Access User group seminar coming up

I meant to mention this a couple of weeks ago. i went to an AUG event a few months ago and it was really good. I’m thinking of going to this one too, anyone else going?

Friday 16th November 2007
Microsoft Offices, Reading

The next Access User Group seminar will be on 16th of November at Microsoft’s Offices in Reading. Topics include:

Office 2007 Client Developer Features presented by Martin Parry, Microsoft
Application Development – Sharepoint As An Alternative Tool to Access presented by Stuart Holywell, Gordon Associates
Application Development – Working with Access 2007 and SharePoint Together presented by Derek Goodridge, WorkerThread Limited

Access 2007 Is Great – No It Isn’t – Yes It Is – No It Isn’t: a review of the new version of Access presented by Alan Cossey

Converting SQL from Access to SQL Server presented by Andy Couch
Overview of Office 2007 – All The Other Products presented by Rod Gordon, Gordon Associates

[edit: Doh – heres the link]

cheers

Simon

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4 Responses to “Access User group seminar coming up”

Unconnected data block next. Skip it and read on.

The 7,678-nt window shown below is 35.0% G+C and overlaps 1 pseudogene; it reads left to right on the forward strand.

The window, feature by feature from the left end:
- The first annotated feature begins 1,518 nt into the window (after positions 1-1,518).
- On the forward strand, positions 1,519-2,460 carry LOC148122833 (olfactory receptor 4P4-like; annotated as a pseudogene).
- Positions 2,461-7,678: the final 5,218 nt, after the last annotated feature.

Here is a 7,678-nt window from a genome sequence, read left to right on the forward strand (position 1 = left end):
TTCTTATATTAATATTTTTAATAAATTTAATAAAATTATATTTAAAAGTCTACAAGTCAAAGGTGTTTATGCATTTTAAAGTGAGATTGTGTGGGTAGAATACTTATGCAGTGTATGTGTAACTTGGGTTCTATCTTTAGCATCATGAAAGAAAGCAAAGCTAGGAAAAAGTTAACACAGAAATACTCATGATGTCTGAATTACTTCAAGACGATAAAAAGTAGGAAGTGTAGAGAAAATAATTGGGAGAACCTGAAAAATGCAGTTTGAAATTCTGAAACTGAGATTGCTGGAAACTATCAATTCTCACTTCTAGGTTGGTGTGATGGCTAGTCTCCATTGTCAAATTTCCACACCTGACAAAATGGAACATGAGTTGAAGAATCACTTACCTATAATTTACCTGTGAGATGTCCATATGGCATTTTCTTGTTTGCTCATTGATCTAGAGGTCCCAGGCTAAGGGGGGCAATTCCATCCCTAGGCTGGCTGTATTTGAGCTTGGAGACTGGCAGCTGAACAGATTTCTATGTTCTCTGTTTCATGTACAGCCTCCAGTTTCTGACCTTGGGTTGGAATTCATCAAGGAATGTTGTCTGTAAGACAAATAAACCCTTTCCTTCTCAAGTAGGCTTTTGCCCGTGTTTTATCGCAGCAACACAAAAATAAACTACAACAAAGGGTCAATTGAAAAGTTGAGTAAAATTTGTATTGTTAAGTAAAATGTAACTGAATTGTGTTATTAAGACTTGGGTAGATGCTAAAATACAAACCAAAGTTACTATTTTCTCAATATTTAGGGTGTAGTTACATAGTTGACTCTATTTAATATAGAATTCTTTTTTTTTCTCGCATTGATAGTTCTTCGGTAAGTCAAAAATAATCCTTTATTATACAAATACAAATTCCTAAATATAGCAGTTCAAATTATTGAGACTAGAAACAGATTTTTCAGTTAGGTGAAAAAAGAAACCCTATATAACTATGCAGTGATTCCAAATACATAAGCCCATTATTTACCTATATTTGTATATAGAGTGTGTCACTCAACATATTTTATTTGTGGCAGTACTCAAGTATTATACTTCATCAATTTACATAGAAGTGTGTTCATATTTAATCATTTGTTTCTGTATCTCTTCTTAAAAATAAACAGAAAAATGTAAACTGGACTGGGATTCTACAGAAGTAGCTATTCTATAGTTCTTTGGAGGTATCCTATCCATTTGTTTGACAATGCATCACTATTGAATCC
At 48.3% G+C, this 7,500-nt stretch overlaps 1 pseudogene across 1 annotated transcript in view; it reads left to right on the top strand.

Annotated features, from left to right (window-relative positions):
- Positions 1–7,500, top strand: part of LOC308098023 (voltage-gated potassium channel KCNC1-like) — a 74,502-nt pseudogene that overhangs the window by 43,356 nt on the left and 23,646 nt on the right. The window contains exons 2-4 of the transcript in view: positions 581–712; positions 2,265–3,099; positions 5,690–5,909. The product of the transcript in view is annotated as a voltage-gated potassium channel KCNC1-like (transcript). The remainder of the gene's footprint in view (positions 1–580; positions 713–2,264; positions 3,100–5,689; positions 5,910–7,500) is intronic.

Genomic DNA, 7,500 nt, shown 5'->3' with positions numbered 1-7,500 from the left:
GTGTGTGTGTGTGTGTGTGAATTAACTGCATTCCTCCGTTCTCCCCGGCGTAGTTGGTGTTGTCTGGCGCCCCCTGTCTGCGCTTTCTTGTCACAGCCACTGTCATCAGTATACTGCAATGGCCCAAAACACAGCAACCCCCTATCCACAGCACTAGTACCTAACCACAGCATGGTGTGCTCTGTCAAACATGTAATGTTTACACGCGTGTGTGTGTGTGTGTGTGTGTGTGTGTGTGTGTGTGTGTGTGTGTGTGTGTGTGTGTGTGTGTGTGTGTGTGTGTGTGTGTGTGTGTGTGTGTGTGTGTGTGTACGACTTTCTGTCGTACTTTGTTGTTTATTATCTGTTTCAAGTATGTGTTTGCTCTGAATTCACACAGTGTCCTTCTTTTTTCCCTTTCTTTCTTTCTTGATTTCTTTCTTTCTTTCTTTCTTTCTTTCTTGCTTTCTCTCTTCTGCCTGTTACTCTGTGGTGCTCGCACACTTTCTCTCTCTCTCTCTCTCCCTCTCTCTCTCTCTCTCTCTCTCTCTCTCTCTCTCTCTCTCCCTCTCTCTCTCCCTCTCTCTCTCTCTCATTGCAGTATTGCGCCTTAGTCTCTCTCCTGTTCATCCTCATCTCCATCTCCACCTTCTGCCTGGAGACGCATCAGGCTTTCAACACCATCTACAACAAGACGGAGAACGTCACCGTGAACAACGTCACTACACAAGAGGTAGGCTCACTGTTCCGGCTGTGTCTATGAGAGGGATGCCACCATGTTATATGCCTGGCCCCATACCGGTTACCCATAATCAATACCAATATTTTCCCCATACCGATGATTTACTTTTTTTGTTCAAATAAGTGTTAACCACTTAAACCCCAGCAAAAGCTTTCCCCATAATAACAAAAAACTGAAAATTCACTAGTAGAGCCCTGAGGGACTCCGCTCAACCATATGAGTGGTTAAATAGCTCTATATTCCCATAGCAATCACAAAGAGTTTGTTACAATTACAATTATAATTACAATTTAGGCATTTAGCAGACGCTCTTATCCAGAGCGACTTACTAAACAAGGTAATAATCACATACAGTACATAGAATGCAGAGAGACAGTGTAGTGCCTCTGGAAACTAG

1. Rob Bruce Says:

    Interesting how many of the sessions are about not using Access. Is this a recognition of the ‘every problem is a nail’ issue, or a recognition of the fact that Access really isn’t that good at much?

  2. SPG Says:

    Quote: Access really isn’t that good at much?

    I have developed some serious apps in Access.
    If you actually know what you are doing…

  3. Simon Says:

    Interesting point Rob, I think its more a reflection of the recent ‘wilderness years’ Access has endured.
    It really looked like Access was a goner a few years ago, then with more lives than a cat its back. And the Access team really seem to be reaching out to the community, so I think it has some legs yet.
    I think like Excel its great for prototyping and quick and dirty stuff. For production I personally prefer an exe against Jet, or better yet SQL Server.

  4. Rob Bruce Says:

    My bad Simon. Of course Access is excellent for prototyping and building quick and dirty DBA applications. Unfortunately, as with Excel, many of these turn into crucial line-of-business applications before there’s time, funding, or willingness to rebuild using more appropriate technology.
    BTW SPG, I do know what I’m doing :-)

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